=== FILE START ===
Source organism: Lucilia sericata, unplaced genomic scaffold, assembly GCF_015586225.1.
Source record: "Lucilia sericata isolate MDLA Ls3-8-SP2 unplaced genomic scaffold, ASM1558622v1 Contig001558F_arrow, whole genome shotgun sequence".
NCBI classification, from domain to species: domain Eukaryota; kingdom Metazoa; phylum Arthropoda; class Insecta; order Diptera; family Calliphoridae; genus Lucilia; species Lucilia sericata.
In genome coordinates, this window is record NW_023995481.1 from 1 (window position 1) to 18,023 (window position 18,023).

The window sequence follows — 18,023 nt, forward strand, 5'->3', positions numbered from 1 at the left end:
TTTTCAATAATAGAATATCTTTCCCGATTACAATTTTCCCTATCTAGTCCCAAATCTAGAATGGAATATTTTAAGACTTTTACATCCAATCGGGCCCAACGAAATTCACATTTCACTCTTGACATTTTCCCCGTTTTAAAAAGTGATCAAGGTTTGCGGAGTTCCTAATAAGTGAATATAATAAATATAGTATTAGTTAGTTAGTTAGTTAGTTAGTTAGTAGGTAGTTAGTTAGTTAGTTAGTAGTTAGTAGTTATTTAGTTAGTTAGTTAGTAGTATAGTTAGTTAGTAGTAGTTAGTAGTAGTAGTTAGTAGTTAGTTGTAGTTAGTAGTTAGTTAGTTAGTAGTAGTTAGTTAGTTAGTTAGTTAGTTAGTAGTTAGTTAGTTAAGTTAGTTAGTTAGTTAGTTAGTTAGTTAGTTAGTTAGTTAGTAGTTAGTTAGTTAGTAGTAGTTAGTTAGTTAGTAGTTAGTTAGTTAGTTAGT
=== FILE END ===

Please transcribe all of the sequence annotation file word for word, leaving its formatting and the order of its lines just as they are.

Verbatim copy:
Source organism: Lucilia sericata, unplaced genomic scaffold, assembly GCF_015586225.1.
Source record: "Lucilia sericata isolate MDLA Ls3-8-SP2 unplaced genomic scaffold, ASM1558622v1 Contig001558F_arrow, whole genome shotgun sequence".
NCBI classification, from domain to species: domain Eukaryota; kingdom Metazoa; phylum Arthropoda; class Insecta; order Diptera; family Calliphoridae; genus Lucilia; species Lucilia sericata.
In genome coordinates, this window is record NW_023995481.1 from 1 (window position 1) to 18,023 (window position 18,023).

The window sequence follows — 18,023 nt, forward strand, 5'->3', positions numbered from 1 at the left end:
TTTTCAATAATAGAATATCTTTCCCGATTACAATTTTCCCTATCTAGTCCCAAATCTAGAATGGAATATTTTAAGACTTTTACATCCAATCGGGCCCAACGAAATTCACATTTCACTCTTGACATTTTCCCCGTTTTAAAAAGTGATCAAGGTTTGCGGAGTTCCTAATAAGTGAATATAATAAATATAGTATTAGTTAGTTAGTTAGTTAGTTAGTTAGTAGGTAGTTAGTTAGTTAGTTAGTAGTTAGTAGTTATTTAGTTAGTTAGTTAGTAGTATAGTTAGTTAGTAGTAGTTAGTAGTAGTAGTTAGTAGTTAGTTGTAGTTAGTAGTTAGTTAGTTAGTAGTAGTTAGTTAGTTAGTTAGTTAGTTAGTAGTTAGTTAGTTAAGTTAGTTAGTTAGTTAGTTAGTTAGTTAGTTAGTTAGTTAGTAGTTAGTTAGTTAGTAGTAGTTAGTTAGTTAGTAGTTAGTTAGTTAGTTAGT